Chapter 13: Bad Stats
This chapter covers the cases of Sally Clark and Lucia de Berk, in which the author says poor understanding and presentation of statistics played an important part in their criminal trials.
Chapter 14: Health Scares
In this chapter, the author claims that the press selectively used a "laboratory" that gave positive MRSA results where other pathology labs found none. Creating an "expert" from Chris Malyszewicz who worked from a garden shed.
Goldacre notes how the Daily Mirror once managed to combine "three all-time classic bogus science stories" into one editorial: the Arpad Pusztai affair of GM crops, Andrew Wakefield and the MMR vaccine controversy and Chris Malyszewicz and the MRSA hoax. On the other hand journalists were very poor in uncovering or reporting on the thalidomide tragedy - only covering well the ultimate political issue of compensation.
Chapter 15: The Media's MMR Hoax
Andrew Wakefield and the MMR vaccine controversy. continues to discuss the lab results in previous chapter and discusses the MRSA mix up in hospitals wrong patients get wrong results.
reply to post by GetHyped
I never cherry picked information in this case... I just pointed it out because the "ProMed" brigade like to pretend that the pharmaceutical industry isn't as powerful as the "AltMed" crowd says that it is.. If you want to get down to it really, all beliefs on either side are cherry picked. Promed, only accepts evidence that they deem is appropriate (despite testimonials to the efficacy of some Altmed practices) and goes on discrediting binges to silence the Altmed advocates; no matter what kind of treatment they may be promoting. Altmed, discredits the Promeds based on the fact that their 'science' is backed by corporate greed, and endless amounts of cherry picked trials, misinformation, and lies in order to make money off of their 'science'. It's the same situation in either direction. Promed doesn't like Altmed because they are considered on the 'fringe' and a threat to the money of Big Pharma, and Altmed doesn't like Promed because of their attitude for one, but also the fact that they are backed by corporate greed as I mentioned above; their standpoint is incredibly biased.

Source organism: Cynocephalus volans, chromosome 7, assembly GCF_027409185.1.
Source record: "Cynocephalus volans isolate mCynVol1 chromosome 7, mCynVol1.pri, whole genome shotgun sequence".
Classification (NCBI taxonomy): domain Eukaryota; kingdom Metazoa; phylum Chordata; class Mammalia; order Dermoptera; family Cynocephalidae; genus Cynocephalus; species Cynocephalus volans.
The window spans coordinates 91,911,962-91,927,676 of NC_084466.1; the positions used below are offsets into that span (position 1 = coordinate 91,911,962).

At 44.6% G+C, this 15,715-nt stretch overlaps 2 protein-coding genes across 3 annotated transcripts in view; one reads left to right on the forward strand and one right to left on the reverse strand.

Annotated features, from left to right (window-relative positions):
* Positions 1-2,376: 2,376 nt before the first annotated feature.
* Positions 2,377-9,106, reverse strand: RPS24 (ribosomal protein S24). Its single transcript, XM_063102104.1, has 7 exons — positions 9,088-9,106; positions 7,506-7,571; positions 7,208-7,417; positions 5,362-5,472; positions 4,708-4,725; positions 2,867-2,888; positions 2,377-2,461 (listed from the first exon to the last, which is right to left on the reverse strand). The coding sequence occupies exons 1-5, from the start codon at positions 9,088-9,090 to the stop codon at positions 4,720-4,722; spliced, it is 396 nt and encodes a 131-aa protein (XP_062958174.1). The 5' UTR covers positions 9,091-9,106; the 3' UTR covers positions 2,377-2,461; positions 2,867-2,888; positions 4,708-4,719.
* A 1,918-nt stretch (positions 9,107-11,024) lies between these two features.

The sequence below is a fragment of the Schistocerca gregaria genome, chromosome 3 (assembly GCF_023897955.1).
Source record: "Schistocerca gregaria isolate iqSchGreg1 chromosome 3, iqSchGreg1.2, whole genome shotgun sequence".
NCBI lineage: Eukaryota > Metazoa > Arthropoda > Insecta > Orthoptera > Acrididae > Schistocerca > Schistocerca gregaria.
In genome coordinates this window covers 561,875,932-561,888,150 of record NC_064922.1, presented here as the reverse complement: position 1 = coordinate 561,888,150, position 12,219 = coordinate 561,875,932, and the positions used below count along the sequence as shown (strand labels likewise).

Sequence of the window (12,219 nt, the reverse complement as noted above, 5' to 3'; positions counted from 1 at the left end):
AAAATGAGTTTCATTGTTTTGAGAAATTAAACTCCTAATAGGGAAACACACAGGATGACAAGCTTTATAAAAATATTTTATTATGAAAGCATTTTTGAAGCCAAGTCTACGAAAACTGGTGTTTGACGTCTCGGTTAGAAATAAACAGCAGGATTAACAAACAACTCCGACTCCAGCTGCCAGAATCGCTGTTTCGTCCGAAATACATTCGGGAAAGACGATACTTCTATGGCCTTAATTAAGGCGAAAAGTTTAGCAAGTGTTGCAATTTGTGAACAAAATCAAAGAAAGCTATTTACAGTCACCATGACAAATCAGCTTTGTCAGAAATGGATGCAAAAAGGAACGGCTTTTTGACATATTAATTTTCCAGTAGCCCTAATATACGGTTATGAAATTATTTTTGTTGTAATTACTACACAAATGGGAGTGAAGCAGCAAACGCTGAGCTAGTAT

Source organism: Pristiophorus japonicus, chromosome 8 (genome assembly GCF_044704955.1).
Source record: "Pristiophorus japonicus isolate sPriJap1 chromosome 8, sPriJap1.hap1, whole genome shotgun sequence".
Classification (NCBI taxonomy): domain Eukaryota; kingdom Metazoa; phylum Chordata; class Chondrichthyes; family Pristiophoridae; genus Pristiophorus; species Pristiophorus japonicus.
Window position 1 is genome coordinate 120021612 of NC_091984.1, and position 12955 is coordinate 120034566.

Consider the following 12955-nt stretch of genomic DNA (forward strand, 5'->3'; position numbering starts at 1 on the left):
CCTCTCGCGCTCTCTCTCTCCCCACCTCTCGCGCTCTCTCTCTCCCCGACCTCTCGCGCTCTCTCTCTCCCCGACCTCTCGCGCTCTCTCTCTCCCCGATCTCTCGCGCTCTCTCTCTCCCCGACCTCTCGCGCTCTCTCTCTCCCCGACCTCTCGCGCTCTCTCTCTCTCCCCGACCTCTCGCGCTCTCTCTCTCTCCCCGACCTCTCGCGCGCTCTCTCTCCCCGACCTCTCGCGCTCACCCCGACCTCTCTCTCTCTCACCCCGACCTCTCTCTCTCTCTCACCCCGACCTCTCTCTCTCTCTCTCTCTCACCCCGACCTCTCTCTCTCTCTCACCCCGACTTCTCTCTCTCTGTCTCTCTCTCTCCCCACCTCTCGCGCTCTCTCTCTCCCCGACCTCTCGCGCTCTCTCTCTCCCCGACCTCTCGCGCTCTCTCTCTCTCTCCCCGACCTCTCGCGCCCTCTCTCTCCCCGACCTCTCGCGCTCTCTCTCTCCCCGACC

Altmed exists for the people. They seek to promote natural and readily available cures for ailments and disease, while additionally promoting healthy lifestyle choices such as proper dieting, exercise, and knowledge of what they actually put into their body. I would like to point out something about the crusade in the book against detoxing as well.. Detoxification of ones body is essential for any continued healthy lifestyle, because it is via these harmful toxins (food additives) in our current SAD of America, that we get these chronic diseases and illnesses in our later years after being subjected to them for 30+ years. For instance, most of these toxins are stored inside fat cells, like THC for example. When you exercise, or take supplements like Milk Thistle which promote liver function (fat burning organ of the body), you are helping to flush these toxins out of your system by breaking down the fat to release the toxins into the bloodstream. After the fat has been broken down, and the toxins released into the bloodstream, then the kidneys may filter the blood, and remove the toxins via the urine. That is science; not some pipedreams and snake oil from charlatans...
Promed exists for the financial benefit of the pharmaceutical industry.. It is antithetical to their purpose to create products which actually heal and treat patients, rather than giving treatment or relief to their symptoms.. They make billions on the suffering and illness of sick patients; no sick people = no money = no job = no nice car = no unsightly mansion, and so forth. I think you get the idea. Promed is not about making people better, but about making these companies profit; the very opposite of Altmed.. And please do not throw some charlatans at me as proof that they want money. Personally, I am Altmed, but whenever I have helped treat or cure somebody's condition I did it out of my own pocket or told them specifically what to get to alleviate the condition.. What an abomination huh? Using my own money to treat sick people instead of exchanging one pain for another or allowing them to find what they needed on their own, and creating nothing of profit for myself.. How... selfless..
Big Pharma Profits Over 700B In 10 Years
Toxins Stored In White Adipose Tissue & Cells (Citations are at the bottom as well)
How Liver Detoxifies The Body (Cornell Edu)
Why Liver Is Important
edit on 1-2-2014 by VeritasAequitas because: (no reason given)
reply to post by Pardon?
Why is it worthless, because I'm just somebody on the internet, and you have no proof that it's true? The only reason you should have to doubt me is if you believe I would purposely deceive and lie to people, which ultimately boils down to an erroneous lack of trust... I see now... Alternative medicine doesn't make 50 billion for just any single one company though; Big Pharma is multiple corporations but who are ultimately of the same family.
I would also like to point out that the entire article in the OP is nothing more than anecdotal evidence, and is NOT a scientific study. As such, it should be taken with a grain of salt.
And you need to take your conspiracy hat off if you think all pharma is owned by the same family.
reply to post by Pardon?
And you need to take your conspiracy hat off if you think all pharma is owned by the same family.
And you need to not take everything so literally. That's not what I was insinuating.. The 'family' was more like an analogy for a group of aligned pharmaceutical corporations.. Not corporations all owned by the same family..